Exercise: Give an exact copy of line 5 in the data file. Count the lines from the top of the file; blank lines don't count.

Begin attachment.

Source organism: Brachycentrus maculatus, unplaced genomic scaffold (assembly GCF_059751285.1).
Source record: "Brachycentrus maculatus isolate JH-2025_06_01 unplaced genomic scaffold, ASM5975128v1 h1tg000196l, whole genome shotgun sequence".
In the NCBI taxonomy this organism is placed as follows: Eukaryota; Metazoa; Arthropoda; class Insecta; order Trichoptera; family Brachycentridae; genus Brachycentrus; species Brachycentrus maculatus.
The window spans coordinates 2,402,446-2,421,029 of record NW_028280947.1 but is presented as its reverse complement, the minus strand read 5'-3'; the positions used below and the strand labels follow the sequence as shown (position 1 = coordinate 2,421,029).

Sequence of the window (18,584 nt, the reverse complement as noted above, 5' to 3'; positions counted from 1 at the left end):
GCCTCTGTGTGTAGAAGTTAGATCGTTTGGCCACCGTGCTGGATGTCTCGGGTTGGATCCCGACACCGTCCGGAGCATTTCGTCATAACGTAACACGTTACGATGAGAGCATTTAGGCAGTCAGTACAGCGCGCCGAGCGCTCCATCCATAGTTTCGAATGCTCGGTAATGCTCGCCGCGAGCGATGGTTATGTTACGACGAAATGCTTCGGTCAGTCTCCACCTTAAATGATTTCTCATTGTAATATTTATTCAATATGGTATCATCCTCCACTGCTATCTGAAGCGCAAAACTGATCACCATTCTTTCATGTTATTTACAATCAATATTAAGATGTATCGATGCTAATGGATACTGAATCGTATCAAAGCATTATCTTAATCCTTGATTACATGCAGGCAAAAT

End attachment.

Sequence of the window (18,584 nt, the reverse complement as noted above, 5' to 3'; positions counted from 1 at the left end):